Tropical forest biomass estimation and the fallacy of misplaced concreteness



Despite the importance of measuring tropical forest biomass, the accuracy of biomass estimates is poorly constrained due to fundamental weaknesses in the design and implementation of field studies. We identify these issues and propose a radical paradigm shift to advance tropical forest biomass research to a firmer theoretical and empirical basis.


Tropical forests store an estimated 193–229 Pg of carbon in above-ground biomass (Saatchi et al. 2011; Baccini et al. 2012), or roughly 20 times the annual emissions from combustion and land-use change (Friedlingstein et al. 2010). The quantity of biomass, usually measured in units of mass·ha−1 (such as Pg or Mg·ha−1) varies among continents, regions and landscapes because of climate, disturbance history, geochemistry and idiosyncratic site factors (Laurance et al. 1999; Baker et al. 2004; Letcher & Chazdon 2009). Major research efforts have been directed towards quantifying stocks of carbon in tropical forest (Asner et al. 2010; Saatchi et al. 2011; Baccini et al. 2012). Given the twin pressures of land-use change and deforestation in the humid tropics, the importance of such estimates is obvious. In this essay we will argue that in fact little progress is being made towards improving the accuracy of these estimates due to a series of fundamental weaknesses in the design and implementation of field studies. We first identify these issues, and then outline a radical paradigm shift to put tropical forest biomass research on a firmer theoretical and empirical basis.

The starting point for this discussion is the fact that no technique of remote sensing and no conventional forest inventory study directly measures biomass. Direct measurement requires physical comparison to an object traceable to an internationally accepted standard, providing an unambiguous and well-defined relationship' (Woodhouse et al. 2012). In the case of forest inventory studies, the most commonly measured variable is trunk diameter, which can be measured directly. In contrast, remote sensing instruments measure absorbed, transmitted or reflected electromagnetic radiation. These measurements may be correlated with biomass, but mass, the amount of ‘stuff’ in a given volume of matter, can only be directly measured by comparison to a known standard. How then do we obtain conventional estimates of forest biomass? Figure 1 illustrates the process. Measurements of tree diameter and/or estimates of height are converted into units of biomass using allometric scaling equations (ASEs; Brown 1997; Chave et al. 2005) and then summed to obtain a stand-level estimate that can be extrapolated to a landscape or continent (Asner et al. 2009, 2010; Lewis et al. 2009; Dubayah et al. 2010; Pan et al. 2011; Saatchi et al. 2011). We refer to this stand-level prediction as estimated above-ground biomass (EAGB), and to biomass quantified by direct harvest simply as biomass.

Figure 1.

Venn diagram showing a typical conceptual framework to estimate above-ground biomass in tropical forests. Field measurements of tree size within a fixed area (shown in grey) can be combined with allometric models to predict above-ground biomass. These predictions can be summed over many individual trees to obtain stand-level EAGB. Remote sensing variables such as canopy height or foliar chemical properties in the same fixed area can be regressed against EAGB, and the regression equation can be used to predict EAGB in locations with remote sensing data where field measurements are absent (area in white).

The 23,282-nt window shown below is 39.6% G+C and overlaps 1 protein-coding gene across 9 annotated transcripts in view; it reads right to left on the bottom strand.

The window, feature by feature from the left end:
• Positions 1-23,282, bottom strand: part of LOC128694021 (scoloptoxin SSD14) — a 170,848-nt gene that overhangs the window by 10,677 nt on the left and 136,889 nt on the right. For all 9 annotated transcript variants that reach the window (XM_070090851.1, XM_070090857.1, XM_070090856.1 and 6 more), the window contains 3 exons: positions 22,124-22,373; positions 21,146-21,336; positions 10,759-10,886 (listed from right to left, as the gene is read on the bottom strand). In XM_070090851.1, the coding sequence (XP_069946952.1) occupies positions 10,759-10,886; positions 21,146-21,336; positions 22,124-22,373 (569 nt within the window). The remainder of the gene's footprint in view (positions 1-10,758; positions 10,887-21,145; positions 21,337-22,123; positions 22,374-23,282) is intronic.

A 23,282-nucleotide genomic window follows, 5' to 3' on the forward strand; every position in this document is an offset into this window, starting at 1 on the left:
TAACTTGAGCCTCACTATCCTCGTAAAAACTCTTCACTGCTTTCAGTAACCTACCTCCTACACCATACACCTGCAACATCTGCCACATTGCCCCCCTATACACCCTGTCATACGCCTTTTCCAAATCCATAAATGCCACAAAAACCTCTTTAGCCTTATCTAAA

Pan-tropical estimates of forest biomass will necessarily incorporate data from remote sensing, since only remotely sensed data offer the potential to sample a significant fraction of the immense area of this biome. Using data from airborne or satellite systems, characteristics of forest structure or condition can be related to EAGB, and then extrapolated to large areas (Fig. 1). Because predicting EAGB using remote sensing begins with stand-level EAGB, the accuracy of remotely sensed predictions cannot surpass the accuracy of field measurements and ASEs used to derive EAGB. In contrast to these indirect procedures, plot-level biomass can be measured directly by harvesting vegetation and weighing the component parts. This is laborious and has been done in only a handful of studies that we are aware of (e.g. Araujo et al. 1999; Chambers et al. 2001).

We distinguish measurements from estimates. Measurements are obtained directly (e.g. tree diameter), whereas estimates are based on indirect approximations, usually involving calibrating equations. All estimates and measurements include sources of uncertainty, and a listing of all sources of uncertainty and their magnitudes constitutes an error budget. For both estimates and measurements, we will emphasize the distinction between accuracy and precision. Accuracy is the difference between a measurement or estimate and ‘truth’; precision is the variance among repeated measurements or estimates, irrespective of accuracy (Zar 1996). Assessment of both accuracy and precision requires replication. A technique could, for example, be highly accurate (mean of replicates close to the true value) but imprecise (high variance among replicates), or highly precise (low variance of replicates) but inaccurate (e.g. measured with an instrument calibrated with an incorrect standard). Note that evaluation of accuracy requires some method for directly assessing the variable being measured. For biomass in particular, direct measurements of mass are necessary to assess accuracy.

This distinction between accuracy and precision is fundamentally important. For many policy and management issues, a measure of forest biomass that is precise but of unknown accuracy may be sufficient. It is arguable, for example, that a remotely sensed metric of forest structure, one that should in general be correlated with forest carbon content, might be sufficient for the needs of monitoring of the sort envisioned by the Reduced Emissions from Deforestation and Degradation initiative (REDD+; UNFCCC 2012). For global carbon budgets and climate change science, however, accuracy is essential. Determining the impacts of tropical forest biomass carbon on global climate requires that we know accurately how much carbon is there. For example, projections of increases in atmospheric CO2 due to tropical deforestation and temperature-induced biome shifts are based on assumptions about absolute quantities of carbon in tropical forests. In this case accuracy of estimates is the issue, not precision.